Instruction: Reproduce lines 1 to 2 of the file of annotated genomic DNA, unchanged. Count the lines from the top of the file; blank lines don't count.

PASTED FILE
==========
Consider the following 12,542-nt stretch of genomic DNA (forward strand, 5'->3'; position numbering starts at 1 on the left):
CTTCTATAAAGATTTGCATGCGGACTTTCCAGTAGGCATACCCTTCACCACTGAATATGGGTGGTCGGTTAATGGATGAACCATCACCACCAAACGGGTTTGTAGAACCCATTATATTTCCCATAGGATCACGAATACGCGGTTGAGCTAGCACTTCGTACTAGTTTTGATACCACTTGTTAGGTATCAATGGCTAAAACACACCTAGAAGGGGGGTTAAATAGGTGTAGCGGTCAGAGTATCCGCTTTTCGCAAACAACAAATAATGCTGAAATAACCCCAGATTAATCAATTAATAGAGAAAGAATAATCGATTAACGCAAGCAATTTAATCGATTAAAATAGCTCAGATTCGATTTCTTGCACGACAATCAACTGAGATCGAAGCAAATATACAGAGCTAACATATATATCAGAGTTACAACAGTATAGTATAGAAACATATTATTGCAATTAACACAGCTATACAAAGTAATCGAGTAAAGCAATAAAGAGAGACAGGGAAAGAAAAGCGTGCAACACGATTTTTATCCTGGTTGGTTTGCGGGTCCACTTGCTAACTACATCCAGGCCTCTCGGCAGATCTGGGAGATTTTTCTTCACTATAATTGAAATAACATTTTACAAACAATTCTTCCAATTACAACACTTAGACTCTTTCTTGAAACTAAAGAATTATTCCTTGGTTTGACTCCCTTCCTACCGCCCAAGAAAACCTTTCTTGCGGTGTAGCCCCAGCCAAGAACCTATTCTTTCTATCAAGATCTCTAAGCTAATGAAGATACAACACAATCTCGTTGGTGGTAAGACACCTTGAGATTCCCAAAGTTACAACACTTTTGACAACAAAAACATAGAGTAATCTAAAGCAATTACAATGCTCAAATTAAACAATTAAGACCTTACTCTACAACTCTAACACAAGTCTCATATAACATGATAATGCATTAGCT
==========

Consider the following 12,542-nt stretch of genomic DNA (forward strand, 5'->3'; position numbering starts at 1 on the left):
CTTCTATAAAGATTTGCATGCGGACTTTCCAGTAGGCATACCCTTCACCACTGAATATGGGTGGTCGGTTAATGGATGAACCATCACCACCAAACGGGTTTGTAGAACCCATTATATTTCCCATAGGATCACGAATACGCGGTTGAGCTAGCACTTCGTACTAGTTTTGATACCACTTGTTAGGTATCAATGGCTAAAACACACCTAGAAGGGGGGTTAAATAGGTGTAGCGGTCAGAGTATCCGCTTTTCGCAAACAACAAATAATGCTGAAATAACCCCAGATTAATCAATTAATAGAGAAAGAATAATCGATTAACGCAAGCAATTTAATCGATTAAAATAGCTCAGATTCGATTTCTTGCACGACAATCAACTGAGATCGAAGCAAATATACAGAGCTAACATATATATCAGAGTTACAACAGTATAGTATAGAAACATATTATTGCAATTAACACAGCTATACAAAGTAATCGAGTAAAGCAATAAAGAGAGACAGGGAAAGAAAAGCGTGCAACACGATTTTTATCCTGGTTGGTTTGCGGGTCCACTTGCTAACTACATCCAGGCCTCTCGGCAGATCTGGGAGATTTTTCTTCACTATAATTGAAATAACATTTTACAAACAATTCTTCCAATTACAACACTTAGACTCTTTCTTGAAACTAAAGAATTATTCCTTGGTTTGACTCCCTTCCTACCGCCCAAGAAAACCTTTCTTGCGGTGTAGCCCCAGCCAAGAACCTATTCTTTCTATCAAGATCTCTAAGCTAATGAAGATACAACACAATCTCGTTGGTGGTAAGACACCTTGAGATTCCCAAAGTTACAACACTTTTGACAACAAAAACATAGAGTAATCTAAAGCAATTACAATGCTCAAATTAAACAATTAAGACCTTACTCTACAACTCTAACACAAGTCTCATATAACATGATAATGCATTAGCT